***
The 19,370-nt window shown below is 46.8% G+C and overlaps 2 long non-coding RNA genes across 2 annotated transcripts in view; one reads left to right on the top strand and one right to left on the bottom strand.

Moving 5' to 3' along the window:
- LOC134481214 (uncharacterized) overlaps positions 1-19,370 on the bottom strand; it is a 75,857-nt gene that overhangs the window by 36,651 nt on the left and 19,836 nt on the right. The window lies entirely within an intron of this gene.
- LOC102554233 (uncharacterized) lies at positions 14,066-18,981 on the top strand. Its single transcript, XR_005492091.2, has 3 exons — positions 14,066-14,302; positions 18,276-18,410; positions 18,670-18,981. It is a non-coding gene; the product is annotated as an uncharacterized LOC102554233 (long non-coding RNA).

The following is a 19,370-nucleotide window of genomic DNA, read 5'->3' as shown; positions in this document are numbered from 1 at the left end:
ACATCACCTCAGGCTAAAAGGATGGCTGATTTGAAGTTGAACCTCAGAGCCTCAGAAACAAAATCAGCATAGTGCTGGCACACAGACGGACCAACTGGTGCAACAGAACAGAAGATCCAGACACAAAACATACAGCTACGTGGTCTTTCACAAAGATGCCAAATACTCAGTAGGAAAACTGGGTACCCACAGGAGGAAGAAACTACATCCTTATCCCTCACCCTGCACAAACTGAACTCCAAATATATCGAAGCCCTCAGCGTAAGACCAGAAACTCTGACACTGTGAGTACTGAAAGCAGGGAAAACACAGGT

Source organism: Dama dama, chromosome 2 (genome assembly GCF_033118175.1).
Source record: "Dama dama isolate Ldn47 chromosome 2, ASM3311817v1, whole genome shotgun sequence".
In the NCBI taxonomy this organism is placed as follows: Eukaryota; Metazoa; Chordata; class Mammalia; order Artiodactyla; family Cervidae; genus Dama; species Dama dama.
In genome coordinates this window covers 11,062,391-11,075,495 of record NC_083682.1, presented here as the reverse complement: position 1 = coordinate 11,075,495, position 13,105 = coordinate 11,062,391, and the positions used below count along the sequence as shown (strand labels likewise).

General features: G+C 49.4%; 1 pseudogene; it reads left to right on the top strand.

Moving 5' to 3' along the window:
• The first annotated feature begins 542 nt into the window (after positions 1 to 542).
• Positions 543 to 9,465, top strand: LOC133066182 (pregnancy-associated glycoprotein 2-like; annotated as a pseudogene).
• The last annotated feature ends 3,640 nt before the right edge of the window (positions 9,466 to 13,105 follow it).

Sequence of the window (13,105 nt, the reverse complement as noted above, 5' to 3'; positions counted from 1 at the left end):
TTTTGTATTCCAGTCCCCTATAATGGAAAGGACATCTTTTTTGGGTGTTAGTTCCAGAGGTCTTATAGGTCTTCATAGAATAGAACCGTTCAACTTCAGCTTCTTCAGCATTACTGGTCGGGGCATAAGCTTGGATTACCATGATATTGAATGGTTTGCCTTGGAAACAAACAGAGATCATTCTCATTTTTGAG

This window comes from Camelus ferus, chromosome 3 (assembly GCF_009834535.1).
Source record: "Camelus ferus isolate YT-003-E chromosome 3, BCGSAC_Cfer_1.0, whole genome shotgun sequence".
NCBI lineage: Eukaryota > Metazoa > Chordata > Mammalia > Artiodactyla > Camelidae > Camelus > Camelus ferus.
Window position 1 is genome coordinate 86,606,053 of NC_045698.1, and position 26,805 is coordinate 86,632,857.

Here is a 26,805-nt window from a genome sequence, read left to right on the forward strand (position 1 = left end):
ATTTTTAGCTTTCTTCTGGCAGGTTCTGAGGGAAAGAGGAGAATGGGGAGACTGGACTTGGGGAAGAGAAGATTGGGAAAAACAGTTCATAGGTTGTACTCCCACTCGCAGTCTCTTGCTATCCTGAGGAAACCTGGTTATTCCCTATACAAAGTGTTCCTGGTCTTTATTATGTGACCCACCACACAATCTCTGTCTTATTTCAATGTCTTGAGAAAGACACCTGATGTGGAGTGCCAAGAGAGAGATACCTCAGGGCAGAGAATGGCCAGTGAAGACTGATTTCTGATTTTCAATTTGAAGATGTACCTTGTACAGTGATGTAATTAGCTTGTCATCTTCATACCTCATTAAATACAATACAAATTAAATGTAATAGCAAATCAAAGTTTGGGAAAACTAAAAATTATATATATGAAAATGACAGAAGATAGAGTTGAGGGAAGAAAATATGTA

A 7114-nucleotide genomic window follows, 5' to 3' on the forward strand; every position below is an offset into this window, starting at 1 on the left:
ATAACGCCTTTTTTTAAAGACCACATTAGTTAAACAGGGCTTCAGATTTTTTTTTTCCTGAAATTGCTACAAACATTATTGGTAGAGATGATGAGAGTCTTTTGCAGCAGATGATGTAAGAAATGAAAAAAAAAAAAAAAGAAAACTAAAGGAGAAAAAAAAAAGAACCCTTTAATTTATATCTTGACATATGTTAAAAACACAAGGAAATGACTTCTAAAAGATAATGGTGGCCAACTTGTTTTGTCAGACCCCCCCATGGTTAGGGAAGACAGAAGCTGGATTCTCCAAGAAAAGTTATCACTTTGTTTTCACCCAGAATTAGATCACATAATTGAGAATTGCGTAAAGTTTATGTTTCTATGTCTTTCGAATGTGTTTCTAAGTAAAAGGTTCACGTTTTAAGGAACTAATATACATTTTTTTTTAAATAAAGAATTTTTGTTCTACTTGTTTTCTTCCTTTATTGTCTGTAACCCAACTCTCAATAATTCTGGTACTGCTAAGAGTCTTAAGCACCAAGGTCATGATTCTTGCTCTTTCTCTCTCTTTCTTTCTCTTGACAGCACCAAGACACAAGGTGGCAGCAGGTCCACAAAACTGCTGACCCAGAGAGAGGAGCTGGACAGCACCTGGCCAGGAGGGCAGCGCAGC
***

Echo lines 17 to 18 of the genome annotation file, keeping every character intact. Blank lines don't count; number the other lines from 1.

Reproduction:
TTTTGTATTCCAGTCCCCTATAATGGAAAGGACATCTTTTTTGGGTGTTAGTTCCAGAGGTCTTATAGGTCTTCATAGAATAGAACCGTTCAACTTCAGCTTCTTCAGCATTACTGGTCGGGGCATAAGCTTGGATTACCATGATATTGAATGGTTTGCCTTGGAAACAAACAGAGATCATTCTCATTTTTGAG

This window comes from Camelus ferus, chromosome 3 (assembly GCF_009834535.1).